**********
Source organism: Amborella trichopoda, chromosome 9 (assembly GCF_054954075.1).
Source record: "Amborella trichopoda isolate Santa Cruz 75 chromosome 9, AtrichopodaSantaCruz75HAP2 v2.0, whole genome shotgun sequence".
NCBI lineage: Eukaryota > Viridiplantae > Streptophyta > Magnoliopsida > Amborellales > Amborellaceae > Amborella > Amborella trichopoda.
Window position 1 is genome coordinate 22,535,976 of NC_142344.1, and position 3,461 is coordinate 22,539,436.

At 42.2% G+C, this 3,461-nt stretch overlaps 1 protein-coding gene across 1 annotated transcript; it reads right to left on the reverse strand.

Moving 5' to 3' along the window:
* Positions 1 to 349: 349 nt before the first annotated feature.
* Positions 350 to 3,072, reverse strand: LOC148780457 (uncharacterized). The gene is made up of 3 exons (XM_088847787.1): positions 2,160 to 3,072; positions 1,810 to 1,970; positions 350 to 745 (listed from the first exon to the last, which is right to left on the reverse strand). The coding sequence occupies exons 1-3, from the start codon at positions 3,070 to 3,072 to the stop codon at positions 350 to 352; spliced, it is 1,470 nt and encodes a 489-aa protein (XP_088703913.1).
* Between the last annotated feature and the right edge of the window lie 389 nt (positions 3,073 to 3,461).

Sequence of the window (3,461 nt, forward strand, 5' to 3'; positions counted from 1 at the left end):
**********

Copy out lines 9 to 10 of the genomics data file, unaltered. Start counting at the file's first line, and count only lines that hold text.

* Between the last annotated feature and the right edge of the window lie 389 nt (positions 3,073 to 3,461).

Sequence of the window (3,461 nt, forward strand, 5' to 3'; positions counted from 1 at the left end):